More than 100 employees working on the state’s health care exchange have been mandated by the state to work 56 hours per week through the end of the year, officials say.
“It’s our understanding through the employees that they were just last week mandated 56-hour weeks,” said Doug Gibson, a spokesman for the Vermont State Employees Association, a union representing state employees.
Gibson said multiple employees approached VSEA with concerns that they are being made to work 56-hour weeks on tasks they haven’t been adequately trained for.
According to Gibson and state Human Resources Commissioner Kate Duffy, the employees have been asked to enter data from the paper enrollment forms the state used when the health care exchange website wasn’t working properly.
Duffy said the state is working within the existing collective bargaining agreement with state employees and is compliant with the Fair Labor Standards Act. Still, she said, the situation is less than ideal.
“We wouldn’t do this unless we absolutely had to,” she said. “But we do.”
Gibson said the workers are not as concerned about the overtime hours as they are about their ability to perform the assigned tasks. “They’re more upset because of the training, or the lack of training, to deal with the issue itself. They claim they don’t have the training they need to competently answer Vermonters’ questions about the application process.”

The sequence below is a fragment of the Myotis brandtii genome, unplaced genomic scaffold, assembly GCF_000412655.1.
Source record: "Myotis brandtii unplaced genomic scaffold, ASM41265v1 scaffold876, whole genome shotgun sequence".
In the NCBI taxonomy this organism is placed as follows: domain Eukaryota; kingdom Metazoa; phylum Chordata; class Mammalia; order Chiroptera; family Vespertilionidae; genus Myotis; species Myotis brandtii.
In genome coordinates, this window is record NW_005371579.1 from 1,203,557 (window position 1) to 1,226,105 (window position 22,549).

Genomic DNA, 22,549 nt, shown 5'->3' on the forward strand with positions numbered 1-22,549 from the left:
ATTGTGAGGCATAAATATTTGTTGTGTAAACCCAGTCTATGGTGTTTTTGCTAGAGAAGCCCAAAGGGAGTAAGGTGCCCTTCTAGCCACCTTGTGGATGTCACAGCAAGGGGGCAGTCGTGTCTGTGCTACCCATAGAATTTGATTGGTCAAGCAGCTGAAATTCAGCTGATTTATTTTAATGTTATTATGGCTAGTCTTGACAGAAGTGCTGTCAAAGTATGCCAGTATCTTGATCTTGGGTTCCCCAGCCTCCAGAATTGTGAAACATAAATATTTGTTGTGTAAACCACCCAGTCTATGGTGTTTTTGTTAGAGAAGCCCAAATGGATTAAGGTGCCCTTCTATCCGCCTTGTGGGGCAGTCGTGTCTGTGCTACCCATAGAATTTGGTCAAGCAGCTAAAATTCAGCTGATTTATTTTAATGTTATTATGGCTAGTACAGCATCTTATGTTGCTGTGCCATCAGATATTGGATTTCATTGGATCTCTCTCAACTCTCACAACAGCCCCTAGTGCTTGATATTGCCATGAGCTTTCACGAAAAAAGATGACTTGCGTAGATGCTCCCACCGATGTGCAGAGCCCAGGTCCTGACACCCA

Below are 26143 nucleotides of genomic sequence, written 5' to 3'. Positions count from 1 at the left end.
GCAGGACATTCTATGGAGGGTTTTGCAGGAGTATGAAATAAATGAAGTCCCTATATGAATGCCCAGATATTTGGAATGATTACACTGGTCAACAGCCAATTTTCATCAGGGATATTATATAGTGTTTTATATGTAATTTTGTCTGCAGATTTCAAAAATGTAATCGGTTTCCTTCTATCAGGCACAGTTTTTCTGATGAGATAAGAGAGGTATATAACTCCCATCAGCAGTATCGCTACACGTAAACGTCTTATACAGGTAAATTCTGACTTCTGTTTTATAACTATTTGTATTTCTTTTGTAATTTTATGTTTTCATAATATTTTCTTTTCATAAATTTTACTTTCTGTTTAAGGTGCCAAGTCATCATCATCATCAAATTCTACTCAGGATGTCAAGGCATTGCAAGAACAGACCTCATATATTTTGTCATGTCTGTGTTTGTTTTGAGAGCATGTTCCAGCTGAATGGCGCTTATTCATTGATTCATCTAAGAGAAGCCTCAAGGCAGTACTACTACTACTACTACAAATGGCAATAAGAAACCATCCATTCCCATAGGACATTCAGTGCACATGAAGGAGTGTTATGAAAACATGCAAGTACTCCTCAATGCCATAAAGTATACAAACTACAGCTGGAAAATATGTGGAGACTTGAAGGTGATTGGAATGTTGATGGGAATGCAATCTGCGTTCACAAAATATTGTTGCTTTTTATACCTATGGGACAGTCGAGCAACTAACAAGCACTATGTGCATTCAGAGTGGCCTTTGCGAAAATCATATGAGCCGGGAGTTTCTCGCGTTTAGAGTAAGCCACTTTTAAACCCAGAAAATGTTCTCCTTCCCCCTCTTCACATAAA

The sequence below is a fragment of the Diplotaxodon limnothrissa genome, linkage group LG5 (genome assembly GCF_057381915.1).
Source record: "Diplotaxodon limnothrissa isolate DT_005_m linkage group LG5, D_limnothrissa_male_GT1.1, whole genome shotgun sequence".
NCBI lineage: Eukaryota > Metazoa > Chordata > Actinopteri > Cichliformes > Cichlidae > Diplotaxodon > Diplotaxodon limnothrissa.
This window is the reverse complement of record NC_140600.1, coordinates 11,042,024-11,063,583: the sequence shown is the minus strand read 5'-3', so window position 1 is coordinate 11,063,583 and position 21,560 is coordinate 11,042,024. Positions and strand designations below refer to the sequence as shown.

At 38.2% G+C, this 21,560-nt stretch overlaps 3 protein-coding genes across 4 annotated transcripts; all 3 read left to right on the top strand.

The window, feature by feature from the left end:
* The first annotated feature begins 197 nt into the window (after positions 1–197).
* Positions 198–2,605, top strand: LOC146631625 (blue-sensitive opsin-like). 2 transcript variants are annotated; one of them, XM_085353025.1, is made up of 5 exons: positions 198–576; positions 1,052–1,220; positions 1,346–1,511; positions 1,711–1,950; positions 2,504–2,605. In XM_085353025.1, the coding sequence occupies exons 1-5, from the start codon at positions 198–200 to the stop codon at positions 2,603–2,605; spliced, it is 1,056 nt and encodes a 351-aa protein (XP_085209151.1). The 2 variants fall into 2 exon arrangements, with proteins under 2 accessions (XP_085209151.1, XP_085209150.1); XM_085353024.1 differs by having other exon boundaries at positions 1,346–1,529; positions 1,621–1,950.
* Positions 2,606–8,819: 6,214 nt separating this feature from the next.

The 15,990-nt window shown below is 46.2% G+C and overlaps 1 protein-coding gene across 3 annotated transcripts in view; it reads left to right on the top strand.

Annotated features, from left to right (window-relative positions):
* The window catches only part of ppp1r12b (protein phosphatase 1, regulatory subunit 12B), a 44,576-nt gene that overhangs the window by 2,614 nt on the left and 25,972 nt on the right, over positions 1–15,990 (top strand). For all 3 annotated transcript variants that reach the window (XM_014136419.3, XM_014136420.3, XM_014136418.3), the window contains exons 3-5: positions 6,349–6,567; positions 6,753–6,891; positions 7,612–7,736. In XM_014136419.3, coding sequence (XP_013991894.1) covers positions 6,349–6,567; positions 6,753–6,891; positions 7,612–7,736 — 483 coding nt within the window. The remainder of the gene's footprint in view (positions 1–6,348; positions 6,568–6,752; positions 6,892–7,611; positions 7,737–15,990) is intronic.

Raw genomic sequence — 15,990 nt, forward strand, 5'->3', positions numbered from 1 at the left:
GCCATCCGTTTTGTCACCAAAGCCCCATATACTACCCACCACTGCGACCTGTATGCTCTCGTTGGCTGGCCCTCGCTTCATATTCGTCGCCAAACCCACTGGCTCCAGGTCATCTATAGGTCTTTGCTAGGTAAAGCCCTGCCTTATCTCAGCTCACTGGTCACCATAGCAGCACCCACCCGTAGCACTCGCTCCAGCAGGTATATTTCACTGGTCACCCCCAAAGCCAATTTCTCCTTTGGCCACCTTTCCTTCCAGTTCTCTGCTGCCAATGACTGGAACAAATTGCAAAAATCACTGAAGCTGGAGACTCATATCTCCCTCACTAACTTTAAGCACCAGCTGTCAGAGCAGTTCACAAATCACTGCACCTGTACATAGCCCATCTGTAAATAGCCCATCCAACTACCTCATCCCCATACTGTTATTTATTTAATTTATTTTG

Gibson said the employees are concerned that their data entry efforts will be sub-standard due to a lack of training.
“They also have issues about whether some of the applications they’ve been submitting are actually going to be accepted at the federal level, so there could be some issues there with rejection of applications because the employees simply didn’t know the correct way to do it,” Gibson said.
David Yacavone is commissioner of the Department of Children and Families, which is responsible for the paper forms. He said the 121 employees working mandatory overtime have been trained and will continue to be trained in the data entry.
"We just finished up a four-hour training session this afternoon," he said. "And some people may need more training and we have ongoing training for this work, but it's like anything: The more you do it, the better you get at it, and folks are having plenty of opportunities to work at it."
Yacavone said the state is making good progress on the forms, which are still coming in to his department. He said he doesn't know how many may still come in.
Duffy said the collective bargaining agreement does give the state the right to mandate long work hours in order “to manage these kinds of situations.”
According to Gibson, the workers have requested a meeting with Secretary of Human Services Doug Racine.
Some managers have been accommodating with employees who had holiday travel plans or other time off requests, Gibson said, “but still people are living under this 56-hour mandate, and they’re not happy about it.”